Out of all of the movies I’m dreading coming out in fall, the one that upsets me the most is Anonymous, a big-budget period piece that claims Shakespeare wasn’t the Shakespeare we know, and all of that jazz. If you haven’t yet heard of the movie, here’s the preview.
The reason why I’m absolutely dreading the release is is that it’ll start up the whole Shakespeare authorship debate on a whole new level. At just about any social gathering, if you mention anything to do with Shakespeare, or even quote the bard, there’s always some reprobate who presses forward and says we’ve all been bamboozled, and that Shakespeare’s writings were by Marlowe, or several people, or the Duke of Oxford, and so on, then suddenly the conversation’s no longer about what Shakespeare wrote but who he was. At that point, Shakespeare’s no longer a poet but a celebrity–one to be talked about in the same breath as Charlie Sheen and Tiger Woods.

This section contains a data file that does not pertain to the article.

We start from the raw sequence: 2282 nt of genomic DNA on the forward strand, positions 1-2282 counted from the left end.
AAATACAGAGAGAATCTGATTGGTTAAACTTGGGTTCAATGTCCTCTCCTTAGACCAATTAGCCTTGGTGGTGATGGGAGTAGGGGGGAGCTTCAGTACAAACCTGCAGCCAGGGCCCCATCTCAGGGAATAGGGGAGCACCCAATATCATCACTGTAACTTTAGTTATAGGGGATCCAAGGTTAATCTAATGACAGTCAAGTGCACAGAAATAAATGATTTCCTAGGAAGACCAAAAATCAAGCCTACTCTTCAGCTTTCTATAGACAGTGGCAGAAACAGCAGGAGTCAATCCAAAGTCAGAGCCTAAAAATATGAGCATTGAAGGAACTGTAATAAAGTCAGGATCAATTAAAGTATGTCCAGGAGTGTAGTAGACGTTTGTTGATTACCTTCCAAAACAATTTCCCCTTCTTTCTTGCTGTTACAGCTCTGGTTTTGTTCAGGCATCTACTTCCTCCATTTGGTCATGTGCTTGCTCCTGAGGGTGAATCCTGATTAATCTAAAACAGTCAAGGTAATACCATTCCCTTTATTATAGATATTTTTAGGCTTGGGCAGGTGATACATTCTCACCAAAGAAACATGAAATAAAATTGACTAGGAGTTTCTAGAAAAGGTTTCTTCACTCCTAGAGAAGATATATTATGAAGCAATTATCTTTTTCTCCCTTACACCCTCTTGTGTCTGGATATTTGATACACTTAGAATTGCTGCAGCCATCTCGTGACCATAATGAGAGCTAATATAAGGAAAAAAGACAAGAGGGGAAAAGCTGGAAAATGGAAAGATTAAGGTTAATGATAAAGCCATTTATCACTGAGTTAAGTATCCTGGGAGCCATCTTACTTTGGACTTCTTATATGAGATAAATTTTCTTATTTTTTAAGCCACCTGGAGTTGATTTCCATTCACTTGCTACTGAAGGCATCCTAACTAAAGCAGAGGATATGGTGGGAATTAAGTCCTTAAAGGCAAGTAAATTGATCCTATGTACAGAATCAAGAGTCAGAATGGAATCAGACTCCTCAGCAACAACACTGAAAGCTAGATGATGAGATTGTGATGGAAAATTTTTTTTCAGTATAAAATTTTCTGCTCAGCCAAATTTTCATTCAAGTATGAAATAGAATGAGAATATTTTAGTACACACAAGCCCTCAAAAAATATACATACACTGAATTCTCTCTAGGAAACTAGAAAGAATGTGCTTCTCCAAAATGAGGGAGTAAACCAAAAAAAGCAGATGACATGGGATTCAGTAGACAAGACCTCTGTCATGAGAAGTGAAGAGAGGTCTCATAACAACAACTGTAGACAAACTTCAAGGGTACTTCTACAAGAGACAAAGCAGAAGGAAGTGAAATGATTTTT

To sum up my point in one sentence: The conspiracy behind Shakespeare is that there is no conspiracy. To elaborate, my theory on how the mind works is that the hardest thing for us to accept is the mundane side of reality, the banal, and the quotidian. I think we generally like to fantasize, to extrapolate, and to escape into odd reveries. We don’t like to believe in the everyday lives of our idols. Along this line, what we can’t picture isn’t that Shakespeare was more complex than we imagined, but that he may have been considerably more normal than we give him credit for.